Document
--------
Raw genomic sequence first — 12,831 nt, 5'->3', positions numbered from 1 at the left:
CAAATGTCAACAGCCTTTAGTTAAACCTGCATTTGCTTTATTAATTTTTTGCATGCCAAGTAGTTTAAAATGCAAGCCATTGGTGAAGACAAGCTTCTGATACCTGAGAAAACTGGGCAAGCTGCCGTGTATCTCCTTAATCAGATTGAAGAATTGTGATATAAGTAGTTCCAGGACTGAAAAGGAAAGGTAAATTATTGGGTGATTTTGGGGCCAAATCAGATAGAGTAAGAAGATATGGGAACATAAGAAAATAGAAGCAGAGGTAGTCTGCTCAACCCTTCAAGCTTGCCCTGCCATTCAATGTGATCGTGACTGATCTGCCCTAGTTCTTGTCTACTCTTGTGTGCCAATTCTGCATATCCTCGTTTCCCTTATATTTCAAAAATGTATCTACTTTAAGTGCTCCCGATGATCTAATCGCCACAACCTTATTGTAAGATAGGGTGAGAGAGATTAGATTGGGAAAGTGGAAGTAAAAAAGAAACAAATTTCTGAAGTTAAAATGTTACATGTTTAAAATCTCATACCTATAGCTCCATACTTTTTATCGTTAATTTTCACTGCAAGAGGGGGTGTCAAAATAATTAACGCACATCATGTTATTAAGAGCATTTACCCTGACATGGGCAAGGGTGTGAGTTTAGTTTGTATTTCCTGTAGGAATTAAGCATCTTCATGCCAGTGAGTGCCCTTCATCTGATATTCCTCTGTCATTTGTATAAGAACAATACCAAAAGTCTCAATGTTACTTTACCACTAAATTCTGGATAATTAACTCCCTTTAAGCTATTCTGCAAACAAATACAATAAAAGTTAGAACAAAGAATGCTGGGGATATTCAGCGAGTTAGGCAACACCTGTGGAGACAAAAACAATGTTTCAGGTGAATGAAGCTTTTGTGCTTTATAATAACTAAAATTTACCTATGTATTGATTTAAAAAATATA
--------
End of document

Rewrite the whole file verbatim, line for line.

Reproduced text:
Raw genomic sequence first — 12,831 nt, 5'->3', positions numbered from 1 at the left:
CAAATGTCAACAGCCTTTAGTTAAACCTGCATTTGCTTTATTAATTTTTTGCATGCCAAGTAGTTTAAAATGCAAGCCATTGGTGAAGACAAGCTTCTGATACCTGAGAAAACTGGGCAAGCTGCCGTGTATCTCCTTAATCAGATTGAAGAATTGTGATATAAGTAGTTCCAGGACTGAAAAGGAAAGGTAAATTATTGGGTGATTTTGGGGCCAAATCAGATAGAGTAAGAAGATATGGGAACATAAGAAAATAGAAGCAGAGGTAGTCTGCTCAACCCTTCAAGCTTGCCCTGCCATTCAATGTGATCGTGACTGATCTGCCCTAGTTCTTGTCTACTCTTGTGTGCCAATTCTGCATATCCTCGTTTCCCTTATATTTCAAAAATGTATCTACTTTAAGTGCTCCCGATGATCTAATCGCCACAACCTTATTGTAAGATAGGGTGAGAGAGATTAGATTGGGAAAGTGGAAGTAAAAAAGAAACAAATTTCTGAAGTTAAAATGTTACATGTTTAAAATCTCATACCTATAGCTCCATACTTTTTATCGTTAATTTTCACTGCAAGAGGGGGTGTCAAAATAATTAACGCACATCATGTTATTAAGAGCATTTACCCTGACATGGGCAAGGGTGTGAGTTTAGTTTGTATTTCCTGTAGGAATTAAGCATCTTCATGCCAGTGAGTGCCCTTCATCTGATATTCCTCTGTCATTTGTATAAGAACAATACCAAAAGTCTCAATGTTACTTTACCACTAAATTCTGGATAATTAACTCCCTTTAAGCTATTCTGCAAACAAATACAATAAAAGTTAGAACAAAGAATGCTGGGGATATTCAGCGAGTTAGGCAACACCTGTGGAGACAAAAACAATGTTTCAGGTGAATGAAGCTTTTGTGCTTTATAATAACTAAAATTTACCTATGTATTGATTTAAAAAATATA